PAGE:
Stock photos are a big problem. I have sometimes found my own photos used in eBay auctions.  I have also found images from my website used in eBay auctions.  I recall a seller taking an image of one of the hardcover Goldencraft Trixie Belden books and using it as a stock photo for a softcover edition.  A buyer desiring the hardcover will be quite upset when a softcover book arrives.  I have also seen sellers lift a photo of a Nancy Drew book from the 1930s and use for a book from the 1960s that is up for sale, and the two books have hugely different values. Never use stock photos for collectible books.

A statement of overall condition is good, but make sure that a good photo of the book is present so that buyers can make a final determination.

What is most important to you when buying books?

4 comments:

beautifulshell said...

I like when sellers mention the presence or type of front illustration. I usually want to know and it saves me from asking. Listing the last titles on jackets is also nice, since I avoid wartime books like the plague.

Paula said...

I agree with everything you have mentioned, Jennifer. I can think of some other flaws that should always be mentioned: water/liquid damage, insect damage, stains, noticeable foxing of pages or cover, very loose or broken binding, heavy fading or bleeding of ink on the top of books that have a colored ink on the top page edges, discoloration/yellowing of pages or cover, faded spines (if not shown in picture), holes in pages or cover. In addition, I think heavy wear should be noted in the description, especially if it is not clear in the item's pictures. Finally, it should be mentioned if there is a bookplate or any kind of stickers in the book. I have received books in the past with all these types of flaws - unmentioned in the description and not shown in the pictures. Since there are so many different types of flaws that could occur, it's the seller's responsibility to mention these flaws - it's just not feasible for the buyer to ask every seller all these specific questions!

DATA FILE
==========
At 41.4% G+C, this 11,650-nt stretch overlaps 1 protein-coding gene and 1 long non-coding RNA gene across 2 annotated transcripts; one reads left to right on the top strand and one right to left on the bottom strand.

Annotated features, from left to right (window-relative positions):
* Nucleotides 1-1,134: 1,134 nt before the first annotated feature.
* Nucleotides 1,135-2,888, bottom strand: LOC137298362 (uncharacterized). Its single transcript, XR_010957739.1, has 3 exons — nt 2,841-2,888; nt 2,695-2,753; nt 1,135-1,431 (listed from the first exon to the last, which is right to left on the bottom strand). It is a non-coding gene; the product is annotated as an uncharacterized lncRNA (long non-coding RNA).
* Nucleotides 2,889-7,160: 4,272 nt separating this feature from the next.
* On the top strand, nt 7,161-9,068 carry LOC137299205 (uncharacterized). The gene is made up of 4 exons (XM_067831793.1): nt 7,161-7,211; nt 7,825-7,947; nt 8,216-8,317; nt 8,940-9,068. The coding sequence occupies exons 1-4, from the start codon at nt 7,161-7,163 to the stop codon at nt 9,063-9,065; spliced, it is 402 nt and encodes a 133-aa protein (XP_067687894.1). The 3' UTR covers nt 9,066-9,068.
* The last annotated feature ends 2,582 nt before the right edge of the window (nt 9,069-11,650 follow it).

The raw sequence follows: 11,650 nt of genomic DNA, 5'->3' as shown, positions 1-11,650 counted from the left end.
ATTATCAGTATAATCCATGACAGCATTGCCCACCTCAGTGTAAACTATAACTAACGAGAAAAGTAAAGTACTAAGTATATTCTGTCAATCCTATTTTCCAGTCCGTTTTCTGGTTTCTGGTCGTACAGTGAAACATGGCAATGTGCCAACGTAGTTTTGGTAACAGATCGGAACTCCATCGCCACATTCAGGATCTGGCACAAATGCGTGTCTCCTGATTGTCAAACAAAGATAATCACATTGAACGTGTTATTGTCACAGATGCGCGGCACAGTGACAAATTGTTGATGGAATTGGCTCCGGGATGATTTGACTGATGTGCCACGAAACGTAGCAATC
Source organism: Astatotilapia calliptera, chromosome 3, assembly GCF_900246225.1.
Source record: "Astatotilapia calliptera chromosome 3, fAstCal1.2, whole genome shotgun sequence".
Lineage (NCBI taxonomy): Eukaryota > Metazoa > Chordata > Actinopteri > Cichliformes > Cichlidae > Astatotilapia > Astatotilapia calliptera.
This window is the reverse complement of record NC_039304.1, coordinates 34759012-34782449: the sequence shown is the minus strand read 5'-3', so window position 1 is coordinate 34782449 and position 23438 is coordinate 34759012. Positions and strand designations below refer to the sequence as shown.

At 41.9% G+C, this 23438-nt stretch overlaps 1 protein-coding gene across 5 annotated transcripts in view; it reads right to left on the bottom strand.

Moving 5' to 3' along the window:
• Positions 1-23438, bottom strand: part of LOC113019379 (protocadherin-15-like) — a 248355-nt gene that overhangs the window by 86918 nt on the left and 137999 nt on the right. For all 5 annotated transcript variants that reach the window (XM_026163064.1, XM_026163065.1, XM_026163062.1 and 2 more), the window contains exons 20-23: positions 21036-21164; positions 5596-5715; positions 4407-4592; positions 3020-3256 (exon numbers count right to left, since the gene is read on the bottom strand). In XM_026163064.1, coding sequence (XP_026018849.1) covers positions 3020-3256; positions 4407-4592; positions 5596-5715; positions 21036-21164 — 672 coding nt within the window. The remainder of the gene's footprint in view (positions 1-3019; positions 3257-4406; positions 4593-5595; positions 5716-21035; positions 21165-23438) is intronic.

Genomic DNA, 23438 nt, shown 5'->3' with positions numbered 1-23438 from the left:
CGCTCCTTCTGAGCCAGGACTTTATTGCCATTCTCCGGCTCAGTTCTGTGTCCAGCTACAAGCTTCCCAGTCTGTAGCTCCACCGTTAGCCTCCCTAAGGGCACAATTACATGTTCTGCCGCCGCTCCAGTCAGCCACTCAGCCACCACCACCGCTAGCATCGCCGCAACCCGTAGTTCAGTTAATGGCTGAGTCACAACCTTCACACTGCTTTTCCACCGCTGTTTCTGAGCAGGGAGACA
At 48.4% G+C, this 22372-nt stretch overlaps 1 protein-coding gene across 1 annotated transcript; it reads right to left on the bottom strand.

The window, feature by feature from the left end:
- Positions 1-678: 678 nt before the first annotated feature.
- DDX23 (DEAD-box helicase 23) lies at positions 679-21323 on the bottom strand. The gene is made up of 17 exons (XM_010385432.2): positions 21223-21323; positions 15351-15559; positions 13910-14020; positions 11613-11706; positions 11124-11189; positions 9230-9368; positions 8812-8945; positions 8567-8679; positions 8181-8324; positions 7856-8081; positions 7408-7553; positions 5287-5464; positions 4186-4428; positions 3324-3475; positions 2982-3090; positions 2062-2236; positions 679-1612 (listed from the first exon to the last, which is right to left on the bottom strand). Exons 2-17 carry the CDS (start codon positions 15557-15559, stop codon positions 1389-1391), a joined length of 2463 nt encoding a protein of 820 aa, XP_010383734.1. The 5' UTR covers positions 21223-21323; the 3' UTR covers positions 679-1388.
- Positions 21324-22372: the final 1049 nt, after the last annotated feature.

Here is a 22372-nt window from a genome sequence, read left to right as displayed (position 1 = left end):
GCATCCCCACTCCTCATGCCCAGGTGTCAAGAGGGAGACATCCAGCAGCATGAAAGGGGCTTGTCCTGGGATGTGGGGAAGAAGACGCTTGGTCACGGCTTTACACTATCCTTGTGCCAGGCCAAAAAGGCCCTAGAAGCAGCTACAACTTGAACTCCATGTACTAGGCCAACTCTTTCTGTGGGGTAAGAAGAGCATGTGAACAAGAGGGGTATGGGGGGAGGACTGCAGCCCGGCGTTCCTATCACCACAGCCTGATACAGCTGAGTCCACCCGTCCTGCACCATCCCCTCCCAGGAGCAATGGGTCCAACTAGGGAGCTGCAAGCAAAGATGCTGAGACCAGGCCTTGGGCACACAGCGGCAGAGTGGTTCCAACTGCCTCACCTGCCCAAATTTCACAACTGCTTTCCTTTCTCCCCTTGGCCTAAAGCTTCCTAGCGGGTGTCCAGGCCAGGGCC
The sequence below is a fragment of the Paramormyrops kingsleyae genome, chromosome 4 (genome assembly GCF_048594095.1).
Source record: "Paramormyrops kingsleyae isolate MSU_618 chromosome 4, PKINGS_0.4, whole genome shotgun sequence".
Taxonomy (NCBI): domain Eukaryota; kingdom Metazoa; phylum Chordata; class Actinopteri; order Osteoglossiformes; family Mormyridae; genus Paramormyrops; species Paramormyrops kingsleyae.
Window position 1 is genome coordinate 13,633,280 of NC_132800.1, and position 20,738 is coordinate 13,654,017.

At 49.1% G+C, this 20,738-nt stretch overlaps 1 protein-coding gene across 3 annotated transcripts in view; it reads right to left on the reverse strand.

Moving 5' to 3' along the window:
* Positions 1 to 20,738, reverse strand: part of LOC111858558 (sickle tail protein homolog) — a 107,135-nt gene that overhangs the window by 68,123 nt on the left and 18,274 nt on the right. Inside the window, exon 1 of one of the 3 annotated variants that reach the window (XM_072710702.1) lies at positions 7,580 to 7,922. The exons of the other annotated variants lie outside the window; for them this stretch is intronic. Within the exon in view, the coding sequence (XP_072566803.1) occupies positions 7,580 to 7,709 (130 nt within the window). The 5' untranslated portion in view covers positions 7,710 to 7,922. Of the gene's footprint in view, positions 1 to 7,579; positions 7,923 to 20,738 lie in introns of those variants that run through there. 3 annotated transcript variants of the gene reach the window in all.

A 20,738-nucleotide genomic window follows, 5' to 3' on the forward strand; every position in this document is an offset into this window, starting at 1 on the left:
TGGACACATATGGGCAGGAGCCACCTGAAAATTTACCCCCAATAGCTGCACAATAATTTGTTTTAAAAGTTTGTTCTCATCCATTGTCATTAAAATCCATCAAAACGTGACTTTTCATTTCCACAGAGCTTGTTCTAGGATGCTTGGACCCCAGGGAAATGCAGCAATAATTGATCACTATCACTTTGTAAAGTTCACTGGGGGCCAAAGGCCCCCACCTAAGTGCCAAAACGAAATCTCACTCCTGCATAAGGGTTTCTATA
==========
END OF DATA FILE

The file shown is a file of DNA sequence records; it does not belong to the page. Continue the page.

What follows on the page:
Jennifer said...

I notice that water damage is often not mentioned, and it is one of the worst flaws that can be present. Book buyers are guaranteed to be highly displeased when a book arrives with any type of undisclosed water damage. Even if the damage just consists of light stains, it should be mentioned.

Whenever I see a picture of a bunch of books which is from six feet away so that detail cannot easily be seen, I always look for telltale signs of water damage. A whitish area or stained area on a book or jacket is an obvious sign. Discoloration and foxing are also signs.

Often, jackets will have faint whitish areas from color lift. If someone is not looking carefully, that can be missed when a seller fails to point it out. I recall a certain seller who had a lot of Nancy Drew books described as in very good condition with no mention of water damage. I saw the whitish areas and knew what that meant. I happened to be looking at that seller's feedback a couple of weeks later, and the buyer complained that the books were worse than described. The books must have been water damaged as I suspected.

Michelle De said...

I agree with what you have listed. On of my biggest pet peeves as a buyer is when sellers do not list the amount of pages the book has. It got to be a lot of work constantly contacting sellers to ask if the book was a revised version or original, so lately I just avoid the seller's listing if I see it, and buy from someone who has taken the time to list everything.